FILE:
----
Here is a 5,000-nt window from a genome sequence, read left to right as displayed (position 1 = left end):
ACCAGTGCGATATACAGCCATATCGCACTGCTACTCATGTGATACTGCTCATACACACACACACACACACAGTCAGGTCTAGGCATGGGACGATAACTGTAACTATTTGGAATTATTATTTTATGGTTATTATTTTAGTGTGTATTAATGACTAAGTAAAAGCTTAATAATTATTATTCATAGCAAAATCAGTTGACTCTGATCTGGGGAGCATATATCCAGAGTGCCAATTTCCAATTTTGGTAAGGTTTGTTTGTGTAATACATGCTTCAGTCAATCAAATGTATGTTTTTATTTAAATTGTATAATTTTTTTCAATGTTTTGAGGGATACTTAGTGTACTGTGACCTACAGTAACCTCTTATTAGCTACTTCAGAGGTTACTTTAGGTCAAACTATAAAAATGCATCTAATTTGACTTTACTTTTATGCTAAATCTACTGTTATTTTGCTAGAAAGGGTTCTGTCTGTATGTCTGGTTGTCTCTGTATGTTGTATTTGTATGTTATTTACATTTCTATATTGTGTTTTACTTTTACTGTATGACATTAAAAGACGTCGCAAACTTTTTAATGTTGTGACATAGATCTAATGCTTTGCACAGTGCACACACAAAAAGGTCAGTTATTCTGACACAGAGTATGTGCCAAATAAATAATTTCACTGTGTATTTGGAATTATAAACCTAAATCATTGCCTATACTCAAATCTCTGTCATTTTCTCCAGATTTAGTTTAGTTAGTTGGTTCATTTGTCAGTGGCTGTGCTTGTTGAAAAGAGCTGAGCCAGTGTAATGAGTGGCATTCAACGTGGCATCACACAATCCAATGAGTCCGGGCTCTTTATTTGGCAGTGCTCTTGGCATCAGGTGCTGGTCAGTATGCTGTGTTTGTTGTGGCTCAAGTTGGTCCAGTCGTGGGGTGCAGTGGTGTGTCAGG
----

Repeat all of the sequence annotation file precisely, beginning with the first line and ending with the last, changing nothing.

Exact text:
Here is a 5,000-nt window from a genome sequence, read left to right as displayed (position 1 = left end):
ACCAGTGCGATATACAGCCATATCGCACTGCTACTCATGTGATACTGCTCATACACACACACACACACACAGTCAGGTCTAGGCATGGGACGATAACTGTAACTATTTGGAATTATTATTTTATGGTTATTATTTTAGTGTGTATTAATGACTAAGTAAAAGCTTAATAATTATTATTCATAGCAAAATCAGTTGACTCTGATCTGGGGAGCATATATCCAGAGTGCCAATTTCCAATTTTGGTAAGGTTTGTTTGTGTAATACATGCTTCAGTCAATCAAATGTATGTTTTTATTTAAATTGTATAATTTTTTTCAATGTTTTGAGGGATACTTAGTGTACTGTGACCTACAGTAACCTCTTATTAGCTACTTCAGAGGTTACTTTAGGTCAAACTATAAAAATGCATCTAATTTGACTTTACTTTTATGCTAAATCTACTGTTATTTTGCTAGAAAGGGTTCTGTCTGTATGTCTGGTTGTCTCTGTATGTTGTATTTGTATGTTATTTACATTTCTATATTGTGTTTTACTTTTACTGTATGACATTAAAAGACGTCGCAAACTTTTTAATGTTGTGACATAGATCTAATGCTTTGCACAGTGCACACACAAAAAGGTCAGTTATTCTGACACAGAGTATGTGCCAAATAAATAATTTCACTGTGTATTTGGAATTATAAACCTAAATCATTGCCTATACTCAAATCTCTGTCATTTTCTCCAGATTTAGTTTAGTTAGTTGGTTCATTTGTCAGTGGCTGTGCTTGTTGAAAAGAGCTGAGCCAGTGTAATGAGTGGCATTCAACGTGGCATCACACAATCCAATGAGTCCGGGCTCTTTATTTGGCAGTGCTCTTGGCATCAGGTGCTGGTCAGTATGCTGTGTTTGTTGTGGCTCAAGTTGGTCCAGTCGTGGGGTGCAGTGGTGTGTCAGG